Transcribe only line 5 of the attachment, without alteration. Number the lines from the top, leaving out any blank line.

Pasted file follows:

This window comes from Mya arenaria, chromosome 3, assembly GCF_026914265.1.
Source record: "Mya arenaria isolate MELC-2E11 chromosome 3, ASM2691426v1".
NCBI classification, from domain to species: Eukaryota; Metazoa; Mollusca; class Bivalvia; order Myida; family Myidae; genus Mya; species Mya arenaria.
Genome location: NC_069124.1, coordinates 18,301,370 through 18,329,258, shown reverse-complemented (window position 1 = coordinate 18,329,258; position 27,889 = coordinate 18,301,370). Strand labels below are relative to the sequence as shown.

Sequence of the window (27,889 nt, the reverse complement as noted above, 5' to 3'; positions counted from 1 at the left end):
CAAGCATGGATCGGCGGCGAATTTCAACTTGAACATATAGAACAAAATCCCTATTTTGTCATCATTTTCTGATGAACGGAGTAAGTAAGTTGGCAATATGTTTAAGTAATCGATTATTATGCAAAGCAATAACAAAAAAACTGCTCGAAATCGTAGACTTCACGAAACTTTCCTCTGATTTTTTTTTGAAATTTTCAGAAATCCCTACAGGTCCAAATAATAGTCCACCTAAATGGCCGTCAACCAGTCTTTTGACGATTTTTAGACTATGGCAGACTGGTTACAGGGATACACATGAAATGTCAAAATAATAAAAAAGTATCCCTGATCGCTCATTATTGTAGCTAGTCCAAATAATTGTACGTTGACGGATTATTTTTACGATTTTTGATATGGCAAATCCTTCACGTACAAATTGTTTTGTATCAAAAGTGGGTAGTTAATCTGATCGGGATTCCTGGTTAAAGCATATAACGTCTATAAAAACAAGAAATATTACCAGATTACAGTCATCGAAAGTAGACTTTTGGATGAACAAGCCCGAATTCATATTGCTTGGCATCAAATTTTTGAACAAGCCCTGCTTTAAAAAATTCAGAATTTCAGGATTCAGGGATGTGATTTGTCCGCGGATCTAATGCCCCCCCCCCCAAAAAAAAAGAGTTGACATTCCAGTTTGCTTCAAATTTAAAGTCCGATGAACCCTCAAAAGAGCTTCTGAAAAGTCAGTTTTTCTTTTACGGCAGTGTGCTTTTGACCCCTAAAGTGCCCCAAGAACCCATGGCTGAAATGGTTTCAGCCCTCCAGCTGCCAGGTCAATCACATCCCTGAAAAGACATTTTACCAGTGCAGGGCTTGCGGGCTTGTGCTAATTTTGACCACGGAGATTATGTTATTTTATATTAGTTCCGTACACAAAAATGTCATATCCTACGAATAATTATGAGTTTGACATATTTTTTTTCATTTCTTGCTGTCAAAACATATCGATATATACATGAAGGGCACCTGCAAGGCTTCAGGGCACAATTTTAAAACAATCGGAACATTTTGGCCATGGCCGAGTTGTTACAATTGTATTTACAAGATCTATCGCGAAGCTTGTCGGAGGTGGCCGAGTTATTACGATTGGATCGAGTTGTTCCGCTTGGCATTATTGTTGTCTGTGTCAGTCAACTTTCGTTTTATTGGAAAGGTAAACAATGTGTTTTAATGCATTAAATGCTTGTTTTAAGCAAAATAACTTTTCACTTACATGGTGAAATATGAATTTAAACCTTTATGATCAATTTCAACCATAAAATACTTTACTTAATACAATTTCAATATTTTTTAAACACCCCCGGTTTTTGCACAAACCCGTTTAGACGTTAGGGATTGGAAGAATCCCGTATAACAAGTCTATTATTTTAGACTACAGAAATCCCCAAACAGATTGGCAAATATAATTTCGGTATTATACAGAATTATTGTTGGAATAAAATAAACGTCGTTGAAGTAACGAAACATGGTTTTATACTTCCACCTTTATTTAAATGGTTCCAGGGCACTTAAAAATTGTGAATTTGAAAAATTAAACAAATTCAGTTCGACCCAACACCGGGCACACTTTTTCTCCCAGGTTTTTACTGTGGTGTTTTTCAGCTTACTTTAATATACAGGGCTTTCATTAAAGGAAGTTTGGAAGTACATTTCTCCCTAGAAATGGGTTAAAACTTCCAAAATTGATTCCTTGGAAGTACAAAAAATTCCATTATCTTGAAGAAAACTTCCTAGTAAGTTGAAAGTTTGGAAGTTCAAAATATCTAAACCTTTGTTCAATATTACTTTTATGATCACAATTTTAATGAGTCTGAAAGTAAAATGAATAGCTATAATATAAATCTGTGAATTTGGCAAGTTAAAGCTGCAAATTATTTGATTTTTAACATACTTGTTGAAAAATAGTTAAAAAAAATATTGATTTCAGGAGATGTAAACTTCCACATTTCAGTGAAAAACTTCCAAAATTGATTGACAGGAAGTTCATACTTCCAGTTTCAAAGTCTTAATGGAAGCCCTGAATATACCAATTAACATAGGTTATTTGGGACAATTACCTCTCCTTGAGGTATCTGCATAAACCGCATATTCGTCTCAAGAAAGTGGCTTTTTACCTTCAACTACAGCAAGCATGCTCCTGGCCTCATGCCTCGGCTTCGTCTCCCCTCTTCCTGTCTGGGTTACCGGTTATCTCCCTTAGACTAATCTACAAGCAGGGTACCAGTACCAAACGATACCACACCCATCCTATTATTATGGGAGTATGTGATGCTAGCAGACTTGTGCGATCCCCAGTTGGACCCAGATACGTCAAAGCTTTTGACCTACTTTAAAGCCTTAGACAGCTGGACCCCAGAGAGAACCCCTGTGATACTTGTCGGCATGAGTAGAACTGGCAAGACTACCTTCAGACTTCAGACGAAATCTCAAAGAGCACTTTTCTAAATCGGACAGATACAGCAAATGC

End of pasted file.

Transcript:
Sequence of the window (27,889 nt, the reverse complement as noted above, 5' to 3'; positions counted from 1 at the left end):